The House with a Brick Veil is a residence built within a chaotic neighbourhood in Jangpura, Central Delhi. Built for a retired couple wanting a calm space for themselves and two smaller flats for their married children and families, the challenge arose in creating the required oasis in the current context by extracting the preferred serene ambience of their previous spacious dwelling.
Apart from the surroundings offering a dearth of views except a few trees and residential rear façades, the site constraints had to account for the traffic noise build up given its envelope of major and secondary roads. The dilemma came from the fact that the best light for the plot also provided the worst views, which implied keeping living spaces away from the south east face, yet getting in the south winter sun from the same.
Studio Lotus rendered the design as a clear translation from intent to concept for the conservative clients: developing a contemporary progression that centred on the possibility of openness without compromising on privacy. The project hence became an important exercise in addressing the relevance of this issue seen in the prevalent density of city neighbourhoods.
The building was conceived as a brick masonry structure with a high thermal mass maximizing daylight and minimizing solar gain. Initiated with sections configuring potential views for the house, the layout utilizes the maximum permissible built up area - with the top two floors combined as a duplex and the lower two floors as independent units.
The plan pushes the building backwards into the site to extract courtyards and wraps a skin around itself as a buffer between the home and the city. This 345-mm thick brick wall cloaks the house as a veil; floating away from it at times to comprise intimate spaces for light and ventilation while filtering the neighbourhood. The geometry of openings in the outer skin follow a geometry independent of the fenestration of each floor thereby allowing a hit-and-miss line of sight through them - juggling privacy and views.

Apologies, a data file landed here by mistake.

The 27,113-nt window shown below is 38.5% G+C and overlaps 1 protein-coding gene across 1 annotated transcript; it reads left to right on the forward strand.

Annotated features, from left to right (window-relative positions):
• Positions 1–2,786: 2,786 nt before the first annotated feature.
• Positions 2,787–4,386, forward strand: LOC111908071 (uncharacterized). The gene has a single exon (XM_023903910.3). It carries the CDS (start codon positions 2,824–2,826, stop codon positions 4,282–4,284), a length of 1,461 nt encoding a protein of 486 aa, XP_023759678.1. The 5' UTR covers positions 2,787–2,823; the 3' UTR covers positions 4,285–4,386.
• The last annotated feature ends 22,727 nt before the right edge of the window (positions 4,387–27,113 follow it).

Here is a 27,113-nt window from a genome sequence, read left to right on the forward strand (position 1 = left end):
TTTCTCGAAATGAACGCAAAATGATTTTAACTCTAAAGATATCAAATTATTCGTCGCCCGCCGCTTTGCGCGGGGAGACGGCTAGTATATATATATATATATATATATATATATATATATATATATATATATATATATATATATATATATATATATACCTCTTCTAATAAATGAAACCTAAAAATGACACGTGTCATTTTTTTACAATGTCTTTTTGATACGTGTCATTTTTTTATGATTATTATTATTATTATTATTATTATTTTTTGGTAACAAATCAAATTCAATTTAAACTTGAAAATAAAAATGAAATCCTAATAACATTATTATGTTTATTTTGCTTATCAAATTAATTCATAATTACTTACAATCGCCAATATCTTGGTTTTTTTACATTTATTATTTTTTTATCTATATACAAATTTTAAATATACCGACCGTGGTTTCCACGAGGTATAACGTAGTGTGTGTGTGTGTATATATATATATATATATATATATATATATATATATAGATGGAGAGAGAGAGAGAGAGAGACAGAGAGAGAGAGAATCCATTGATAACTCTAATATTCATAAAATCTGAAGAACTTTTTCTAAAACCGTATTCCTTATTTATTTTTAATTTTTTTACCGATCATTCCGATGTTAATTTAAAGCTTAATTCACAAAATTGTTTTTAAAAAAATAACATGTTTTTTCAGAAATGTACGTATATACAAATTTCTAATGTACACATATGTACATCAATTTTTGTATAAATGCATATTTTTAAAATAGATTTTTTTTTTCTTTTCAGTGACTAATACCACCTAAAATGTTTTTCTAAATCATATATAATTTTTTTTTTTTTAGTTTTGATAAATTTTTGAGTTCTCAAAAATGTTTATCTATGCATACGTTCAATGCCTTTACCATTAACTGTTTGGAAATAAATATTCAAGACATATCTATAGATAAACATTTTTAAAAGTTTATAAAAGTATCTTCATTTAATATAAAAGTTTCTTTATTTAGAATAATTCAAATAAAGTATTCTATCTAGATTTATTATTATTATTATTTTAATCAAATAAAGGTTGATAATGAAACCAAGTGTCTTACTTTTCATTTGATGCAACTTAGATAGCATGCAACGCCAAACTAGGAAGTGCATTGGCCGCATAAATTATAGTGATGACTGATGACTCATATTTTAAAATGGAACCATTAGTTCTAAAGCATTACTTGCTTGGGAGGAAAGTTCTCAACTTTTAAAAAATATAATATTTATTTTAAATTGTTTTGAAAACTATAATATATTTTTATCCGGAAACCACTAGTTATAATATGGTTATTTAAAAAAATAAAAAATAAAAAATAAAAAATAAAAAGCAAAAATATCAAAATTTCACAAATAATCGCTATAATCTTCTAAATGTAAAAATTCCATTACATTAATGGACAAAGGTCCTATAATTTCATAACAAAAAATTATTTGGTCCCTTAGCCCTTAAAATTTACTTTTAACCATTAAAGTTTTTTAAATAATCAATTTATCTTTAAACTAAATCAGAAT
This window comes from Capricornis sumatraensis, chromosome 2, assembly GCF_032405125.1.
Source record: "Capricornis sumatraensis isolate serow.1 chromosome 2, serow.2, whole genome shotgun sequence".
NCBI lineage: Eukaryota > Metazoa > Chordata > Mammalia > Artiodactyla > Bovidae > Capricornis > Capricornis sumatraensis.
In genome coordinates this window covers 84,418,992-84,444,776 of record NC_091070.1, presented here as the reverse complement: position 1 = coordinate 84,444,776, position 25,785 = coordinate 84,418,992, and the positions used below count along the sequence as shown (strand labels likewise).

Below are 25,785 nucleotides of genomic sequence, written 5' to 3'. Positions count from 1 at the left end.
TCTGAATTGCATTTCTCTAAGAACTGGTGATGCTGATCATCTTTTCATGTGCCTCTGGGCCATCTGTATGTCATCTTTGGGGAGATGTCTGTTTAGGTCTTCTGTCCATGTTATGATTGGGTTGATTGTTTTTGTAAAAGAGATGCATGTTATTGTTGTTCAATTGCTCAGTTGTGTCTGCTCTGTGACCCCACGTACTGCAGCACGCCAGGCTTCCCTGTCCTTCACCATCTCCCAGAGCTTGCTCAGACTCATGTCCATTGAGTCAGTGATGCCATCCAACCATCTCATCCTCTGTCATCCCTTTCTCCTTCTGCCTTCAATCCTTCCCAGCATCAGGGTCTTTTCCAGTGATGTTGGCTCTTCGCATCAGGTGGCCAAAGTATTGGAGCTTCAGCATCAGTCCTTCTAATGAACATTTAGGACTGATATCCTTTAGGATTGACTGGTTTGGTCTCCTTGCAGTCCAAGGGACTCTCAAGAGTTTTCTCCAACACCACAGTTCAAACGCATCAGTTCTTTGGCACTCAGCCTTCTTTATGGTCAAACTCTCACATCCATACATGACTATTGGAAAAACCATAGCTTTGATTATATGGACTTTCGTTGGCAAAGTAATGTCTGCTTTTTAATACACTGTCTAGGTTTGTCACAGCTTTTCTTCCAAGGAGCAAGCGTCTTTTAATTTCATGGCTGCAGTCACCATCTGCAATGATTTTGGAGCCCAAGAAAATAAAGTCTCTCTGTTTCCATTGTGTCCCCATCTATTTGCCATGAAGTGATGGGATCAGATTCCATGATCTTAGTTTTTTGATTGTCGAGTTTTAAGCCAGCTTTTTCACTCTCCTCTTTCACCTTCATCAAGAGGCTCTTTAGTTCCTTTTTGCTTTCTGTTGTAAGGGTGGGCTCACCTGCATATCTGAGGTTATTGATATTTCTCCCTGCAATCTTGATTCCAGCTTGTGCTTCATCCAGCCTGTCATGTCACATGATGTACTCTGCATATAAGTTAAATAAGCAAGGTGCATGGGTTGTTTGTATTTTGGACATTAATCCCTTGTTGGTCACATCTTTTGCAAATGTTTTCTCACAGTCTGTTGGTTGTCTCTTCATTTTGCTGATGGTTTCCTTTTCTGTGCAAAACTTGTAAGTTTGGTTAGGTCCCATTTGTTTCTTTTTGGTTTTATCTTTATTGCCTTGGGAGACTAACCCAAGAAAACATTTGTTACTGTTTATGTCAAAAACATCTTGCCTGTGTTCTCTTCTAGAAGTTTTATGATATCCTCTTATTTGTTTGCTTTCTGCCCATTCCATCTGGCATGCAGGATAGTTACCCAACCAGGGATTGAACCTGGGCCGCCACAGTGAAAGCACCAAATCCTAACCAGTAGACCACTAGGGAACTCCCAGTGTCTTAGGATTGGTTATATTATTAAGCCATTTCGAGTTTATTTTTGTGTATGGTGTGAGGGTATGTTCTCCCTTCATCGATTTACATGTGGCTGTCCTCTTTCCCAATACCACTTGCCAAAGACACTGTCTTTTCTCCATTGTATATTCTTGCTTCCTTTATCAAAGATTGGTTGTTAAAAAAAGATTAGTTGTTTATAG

A responsive manifestation of its milieu and requirements, the design coursed many explorations; ultimately splitting its open volume in two with a central core of living spaces. A fluid structuring of spaces around it expands the compact house with rooms expanding flexibly and seamlessly. Small terraces are pulled into the house, flowing out from either side of the central living spaces into the twin courts to serve as small gardens. Dense plantation on the multiple terraces adds a soft layer of screening in the constructed volume opened out to three of its four sides. The creation of these green multiple stories above the ground creates a floating landscape and helps in shading and improves the views from within and without. It makes the house breathe and grants it the porosity to select elements of its surroundings.